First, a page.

Where the gifts come from:
81.21% - Congregations
8.85% - Disciples Women/CWF
6.70% - Christian Church Foundation
1.59% - Blessing Boxes
1.58% - Individuals
.045% - Church Schools
.025% - Youth
In our history section you will learn that in 1941 the International Convention of the Christian Church voted to share in a common funding system. Each congregation agreed to give ten (10%) percent of their local operating receipts to the church and each General Ministry agreed to not raise funds directly from the congregations.
How the Gifts are Distributed:
47.8% - Regional Ministries
35.6% - General Ministries
8.9% - Higher Education Institutions
6.2% - Office of General Minister and President
1.5% - Other Ministries
Click below for dollar amounts that each ministry received from the various funds:
2009 2010 2011 2012 2013
In addition to Disciples Mission Fund general contributions, Disciples have given generously through Special Day Offerings.
Disciples Mission Fund Special Day Offerings
Disciples Mission Fund Special Day Offerings allow Disciples to give with specific intention 6 times during the year. Congregations or individuals provide these over-and-above gifts in support of designated ministries.
Easter provides support for the General Ministries of the Christian Church (Disciples of Christ.) These ministries operate across the U.S. and Canada as well as around the world.
Through care, service and advocacy for others; sharing resources, stories and worship, general ministries partner with region to strengthen congregations for the mission of the church.
Pentecost gifts support the development and growth of new churches. Fifty percent of the offering is available for new church ministries in the regions it was given and the remainder supports the General Assembly’s New Church Priority that is housed in the Hope Partnership for Missional Transformation.
All gifts to the Pentecost Offering directly support the operating expenses of new congregations and the training of new church pastors, mentors and coaches.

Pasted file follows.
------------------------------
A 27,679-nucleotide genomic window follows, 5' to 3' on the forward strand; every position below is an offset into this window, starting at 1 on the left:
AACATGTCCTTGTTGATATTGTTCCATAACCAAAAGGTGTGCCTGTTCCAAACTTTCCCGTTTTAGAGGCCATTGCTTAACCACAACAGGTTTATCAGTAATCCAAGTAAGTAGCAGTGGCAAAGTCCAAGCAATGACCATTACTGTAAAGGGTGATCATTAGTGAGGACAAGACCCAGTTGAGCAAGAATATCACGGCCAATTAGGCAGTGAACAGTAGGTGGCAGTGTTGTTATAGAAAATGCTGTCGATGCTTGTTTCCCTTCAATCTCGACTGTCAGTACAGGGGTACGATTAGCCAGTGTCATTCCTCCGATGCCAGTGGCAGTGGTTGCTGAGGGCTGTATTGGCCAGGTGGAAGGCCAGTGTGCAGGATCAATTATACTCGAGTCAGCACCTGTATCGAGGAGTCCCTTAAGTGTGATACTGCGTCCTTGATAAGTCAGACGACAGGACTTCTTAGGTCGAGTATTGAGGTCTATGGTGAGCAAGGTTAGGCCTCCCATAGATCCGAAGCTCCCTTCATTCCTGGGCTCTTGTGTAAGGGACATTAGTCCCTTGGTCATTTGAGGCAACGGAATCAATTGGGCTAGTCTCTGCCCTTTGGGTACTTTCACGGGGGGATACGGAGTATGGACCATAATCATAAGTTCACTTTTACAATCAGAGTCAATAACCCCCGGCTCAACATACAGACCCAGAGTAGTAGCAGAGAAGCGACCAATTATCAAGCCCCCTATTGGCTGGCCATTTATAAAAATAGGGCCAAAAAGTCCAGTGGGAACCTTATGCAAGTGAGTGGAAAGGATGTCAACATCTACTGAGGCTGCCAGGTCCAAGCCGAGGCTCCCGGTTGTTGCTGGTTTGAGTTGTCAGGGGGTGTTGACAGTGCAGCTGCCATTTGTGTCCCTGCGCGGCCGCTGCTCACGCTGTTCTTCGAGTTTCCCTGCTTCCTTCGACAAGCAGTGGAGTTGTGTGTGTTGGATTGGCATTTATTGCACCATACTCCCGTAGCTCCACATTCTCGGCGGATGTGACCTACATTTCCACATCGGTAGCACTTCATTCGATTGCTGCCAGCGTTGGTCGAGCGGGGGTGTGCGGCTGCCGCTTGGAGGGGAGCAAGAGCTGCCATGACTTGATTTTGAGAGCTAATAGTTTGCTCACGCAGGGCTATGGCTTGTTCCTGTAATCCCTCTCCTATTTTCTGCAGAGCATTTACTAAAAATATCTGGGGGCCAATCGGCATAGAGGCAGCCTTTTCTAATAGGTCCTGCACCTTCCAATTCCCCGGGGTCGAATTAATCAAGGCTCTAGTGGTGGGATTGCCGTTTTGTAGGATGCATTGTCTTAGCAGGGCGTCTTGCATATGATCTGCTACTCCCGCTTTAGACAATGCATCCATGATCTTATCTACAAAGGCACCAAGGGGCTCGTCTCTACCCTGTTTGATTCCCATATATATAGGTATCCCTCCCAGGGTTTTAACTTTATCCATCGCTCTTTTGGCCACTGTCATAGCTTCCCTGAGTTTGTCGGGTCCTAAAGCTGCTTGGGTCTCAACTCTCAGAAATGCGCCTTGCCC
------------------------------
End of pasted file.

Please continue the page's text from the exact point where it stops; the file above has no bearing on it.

14 Colleges and Universities; and 7 Theological Institutions receive direct support through this offering, further nurturing the relationship between the church and educational institutions.
Your support of the Thanksgiving Offering provides scholarships and pastoral care to Disciples students at Disciples Schools. Your gifts are directly impacting the lives of leaders who will serve the church for years to come.
The Christmas Offering directly supports regions in their mission to extend the ministry of Christ in mission, teaching, witness, and service among the people and social structures of the region.
Regions also establish, receive, and nurture congregations, providing help, counsel, and pastoral care to members, ministers, and congregations in their mutual relationships, and relating them to the worldwide mission and witness of the whole church.
Regional Ministries provide pastoral care and enrichment programs in 33 areas of the U.S. and Canada. Regions are often known for their outstanding camp and conference programs as well as the development and ordination of ministry candidates. All funds raised through the Christmas Special Day Offering remain in the region given.
Special Mission Funds
Week of Compassion
Week of Compassion is the Disciples witness in the face of natural or man-made disasters. Floods, hurricanes, fire, civil wars, poverty, disease are only a few of the challenges Week of Compassion responds to on behalf of Disciples. The Special Day offering is the only church-wide effort to provide general funding for the ministry.
For more than 40 years Disciples have had a visible ministry to address the racism in society. Gifts support programs and initiatives aimed at dismantling racism. Learn more about the Reconciliation Ministry.
Giving to Special Day and Special Mission Offerings
Curious to see what your current giving is or where your giving is being used? Visit Giving Tools and Reports for more information.
History of the Disciples Mission Fund
In 1909, two committees were appointed to develop a means by which congregations could contribute to a common funding system, benefiting the whole church. In 1941, after 32 years of conversation, Unified Promotion began. Unified Promotion was a covenantal agreement in which congregations agreed to contribute ten (10%) of their local operating receipts to the common mission fund of the church. In exchange, the General church would reduce Special Offerings from fifteen (15) to six (6) and ministry would no longer contact congregations directly for operating gifts.
Unified Promotion would later become Basic Mission Finance, which now exists as Disciples Mission Fund.